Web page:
A tropical wave emerged into the Atlantic Ocean from the coast of northwest Africa on September 23. No additional signs of tropical cyclogenesis were observed as the tropical wave crossed the Atlantic Ocean or the Caribbean Sea. The tropical wave decelerated upon reaching the Yucatán Peninsula, where it became a broad low pressure area, based on surface pressure fields and convective motions indicated in satellite imagery. While emerging into the Bay of Campeche on October 12, the intensity of the low was estimated via Dvorak technique. At 1900 UTC on October 12, a reconnaissance aircraft flight confirmed an atmospheric circulation, and the system was then classified as Tropical Depression Fourteen. However, post-analysis indicates that the depression developed seven hours earlier, while located about 230 miles (370 km) east-northeast of Veracruz, Veracruz.[1]

While moving north-northwestward, satellite and reconnaissance aircraft reports indicated the depression strengthened into Tropical Storm Jerry early on October 13. Jerry then gradually intensified and moved northward between 5 and 10 mph (10 and 15 km/h). Early on October 14, the storm turned to the north-northeast and decelerated in response to an approaching mid- to upper-level trough. Increasing upper-level wind shear temporarily limited further intensification. However, after a mid- to upper-level cut-off low pressure area moved southward, the upper-level outflow pattern became more favorable, causing Jerry to resume strengthening. The cut-off low then forced Jerry to re-curve north-northwestward, while stronger steering currents and a high pressure ridge increased the storm's forward motion to more than 10 mph (16 km/h). While approaching the Gulf Coast of the United States, deep convection began to develop near the center, and by 1800 UTC on October 15, Jerry strengthened into a Category 1 hurricane.[1]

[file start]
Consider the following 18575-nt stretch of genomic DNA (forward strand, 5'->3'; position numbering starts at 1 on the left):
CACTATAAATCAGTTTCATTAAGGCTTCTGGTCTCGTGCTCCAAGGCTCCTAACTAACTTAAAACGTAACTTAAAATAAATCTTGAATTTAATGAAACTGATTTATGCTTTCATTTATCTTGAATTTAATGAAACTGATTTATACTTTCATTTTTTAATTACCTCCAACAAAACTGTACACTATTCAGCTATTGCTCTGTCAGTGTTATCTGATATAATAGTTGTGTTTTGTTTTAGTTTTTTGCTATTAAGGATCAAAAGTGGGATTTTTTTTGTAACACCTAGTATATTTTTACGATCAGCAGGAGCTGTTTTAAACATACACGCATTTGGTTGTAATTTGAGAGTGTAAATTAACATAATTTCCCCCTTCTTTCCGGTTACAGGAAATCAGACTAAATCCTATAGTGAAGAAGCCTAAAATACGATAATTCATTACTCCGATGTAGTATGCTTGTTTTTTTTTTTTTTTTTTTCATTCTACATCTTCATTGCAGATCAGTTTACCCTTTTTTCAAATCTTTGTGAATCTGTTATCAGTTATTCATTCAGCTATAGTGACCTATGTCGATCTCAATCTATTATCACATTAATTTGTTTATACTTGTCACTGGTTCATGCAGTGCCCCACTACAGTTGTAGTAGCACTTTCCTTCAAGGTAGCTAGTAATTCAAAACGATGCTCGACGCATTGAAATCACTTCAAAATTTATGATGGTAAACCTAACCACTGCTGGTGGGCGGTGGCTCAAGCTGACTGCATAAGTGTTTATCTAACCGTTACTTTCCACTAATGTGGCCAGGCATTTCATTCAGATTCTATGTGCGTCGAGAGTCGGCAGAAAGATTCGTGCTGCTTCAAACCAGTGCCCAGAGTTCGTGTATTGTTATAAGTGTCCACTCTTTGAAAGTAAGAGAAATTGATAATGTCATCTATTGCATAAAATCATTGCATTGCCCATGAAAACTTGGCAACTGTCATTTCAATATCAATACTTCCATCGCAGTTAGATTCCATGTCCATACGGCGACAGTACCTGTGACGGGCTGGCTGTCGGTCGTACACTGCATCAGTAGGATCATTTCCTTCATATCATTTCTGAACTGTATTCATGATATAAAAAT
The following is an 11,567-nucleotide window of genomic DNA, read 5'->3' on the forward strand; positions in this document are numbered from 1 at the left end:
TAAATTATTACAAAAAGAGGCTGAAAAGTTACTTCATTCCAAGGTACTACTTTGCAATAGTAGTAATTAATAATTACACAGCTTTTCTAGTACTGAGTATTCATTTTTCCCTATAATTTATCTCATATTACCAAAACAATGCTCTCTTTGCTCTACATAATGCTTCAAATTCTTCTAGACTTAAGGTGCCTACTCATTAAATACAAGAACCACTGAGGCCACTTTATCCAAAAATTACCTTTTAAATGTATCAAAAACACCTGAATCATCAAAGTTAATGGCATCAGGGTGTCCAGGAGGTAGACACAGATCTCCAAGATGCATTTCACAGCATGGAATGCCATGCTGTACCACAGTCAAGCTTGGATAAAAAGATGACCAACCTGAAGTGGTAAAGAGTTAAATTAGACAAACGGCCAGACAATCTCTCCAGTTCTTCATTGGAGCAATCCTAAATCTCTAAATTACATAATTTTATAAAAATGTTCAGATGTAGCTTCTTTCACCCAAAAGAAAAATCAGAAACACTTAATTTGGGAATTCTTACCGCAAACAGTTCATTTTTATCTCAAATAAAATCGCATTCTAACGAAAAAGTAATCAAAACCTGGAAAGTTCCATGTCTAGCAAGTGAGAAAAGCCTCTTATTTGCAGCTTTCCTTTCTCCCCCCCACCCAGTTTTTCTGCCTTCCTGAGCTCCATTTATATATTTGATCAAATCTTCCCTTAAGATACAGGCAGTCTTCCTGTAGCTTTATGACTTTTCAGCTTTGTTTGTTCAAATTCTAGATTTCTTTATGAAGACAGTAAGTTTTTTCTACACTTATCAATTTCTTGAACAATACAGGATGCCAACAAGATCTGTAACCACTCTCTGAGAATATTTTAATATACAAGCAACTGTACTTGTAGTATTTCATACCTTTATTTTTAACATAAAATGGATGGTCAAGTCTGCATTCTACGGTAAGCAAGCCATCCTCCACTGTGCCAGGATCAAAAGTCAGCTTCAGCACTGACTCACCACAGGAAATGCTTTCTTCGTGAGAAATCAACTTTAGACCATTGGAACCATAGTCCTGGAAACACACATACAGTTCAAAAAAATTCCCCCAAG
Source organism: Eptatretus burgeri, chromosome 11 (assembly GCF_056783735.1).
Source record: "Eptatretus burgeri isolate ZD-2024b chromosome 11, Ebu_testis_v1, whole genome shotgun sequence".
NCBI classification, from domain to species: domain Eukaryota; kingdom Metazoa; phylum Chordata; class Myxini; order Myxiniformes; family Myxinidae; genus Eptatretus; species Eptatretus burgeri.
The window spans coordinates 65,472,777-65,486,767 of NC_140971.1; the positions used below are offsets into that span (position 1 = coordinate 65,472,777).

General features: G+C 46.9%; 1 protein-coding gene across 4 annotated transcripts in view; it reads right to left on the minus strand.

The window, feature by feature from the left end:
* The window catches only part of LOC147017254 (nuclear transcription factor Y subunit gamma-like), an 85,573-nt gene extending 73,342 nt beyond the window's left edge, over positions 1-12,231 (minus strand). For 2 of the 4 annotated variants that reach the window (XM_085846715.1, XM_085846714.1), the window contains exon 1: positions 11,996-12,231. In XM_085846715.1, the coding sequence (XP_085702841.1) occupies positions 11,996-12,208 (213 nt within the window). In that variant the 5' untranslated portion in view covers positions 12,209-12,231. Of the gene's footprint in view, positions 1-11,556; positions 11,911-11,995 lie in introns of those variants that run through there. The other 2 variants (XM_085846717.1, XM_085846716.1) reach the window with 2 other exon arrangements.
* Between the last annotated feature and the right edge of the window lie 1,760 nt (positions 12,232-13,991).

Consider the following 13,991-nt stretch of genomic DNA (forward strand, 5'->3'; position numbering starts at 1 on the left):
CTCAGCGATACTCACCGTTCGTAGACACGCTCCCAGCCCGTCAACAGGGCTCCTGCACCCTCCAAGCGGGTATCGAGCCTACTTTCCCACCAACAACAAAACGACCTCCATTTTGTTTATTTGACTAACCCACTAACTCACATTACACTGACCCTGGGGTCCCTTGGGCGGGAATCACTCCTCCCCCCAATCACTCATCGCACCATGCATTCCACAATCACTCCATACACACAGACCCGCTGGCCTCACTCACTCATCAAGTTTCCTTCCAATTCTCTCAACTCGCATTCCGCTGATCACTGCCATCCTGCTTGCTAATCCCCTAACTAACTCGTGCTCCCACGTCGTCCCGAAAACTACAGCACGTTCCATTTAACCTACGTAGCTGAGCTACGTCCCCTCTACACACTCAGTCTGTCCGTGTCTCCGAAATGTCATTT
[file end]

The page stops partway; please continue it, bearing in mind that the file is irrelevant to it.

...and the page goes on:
After reaching hurricane status late on October 15, the storm continued to intensify while approaching the coast of Texas.[1] At 2100 UTC, Jerry attained its minimum barometric pressure of 982 mbar (29.0 inHg).[2] The storm strengthened slightly further before making landfall on Galveston Island near Jamaica Beach, Texas with winds of 85 mph (140 km/h) at 0030 UTC on October 16. Jerry's landfall is among the latest dates in the satellite era that a hurricane struck the upper Texas coast. After moving inland, the storm then accelerated while turning toward the north and then north-northeastward. At 0600 UTC on October 16, Jerry weakened to a tropical storm and to a tropical depression about six hours later. Late on October 16, the cyclone was absorbed by a frontal system over southwestern Arkansas.[3]

Preparations[edit]

The forecast models of Jerry were never close to the hurricane's actual landfall

Jerry was an unpredictable storm as the strengthening before landfall and the continuation to the northwest was not anticipated. Equipment failure meant that data was not readily available. The National Hurricane Center forecast model was also disabled, throwing the accuracy of Jerry's track off.[4] Tropical cyclone warnings and watches began early on October 14, with a hurricane watch for Port Arthur, Texas to the mouth of the Mississippi River in Louisiana. At 2200 UTC later that day, a tropical storm watch was issued for the entire coast of Louisiana. Another tropical storm watch was posted from Port O'Connor, Texas to Morgan City, Louisiana at 1200 UTC on October 15.[5]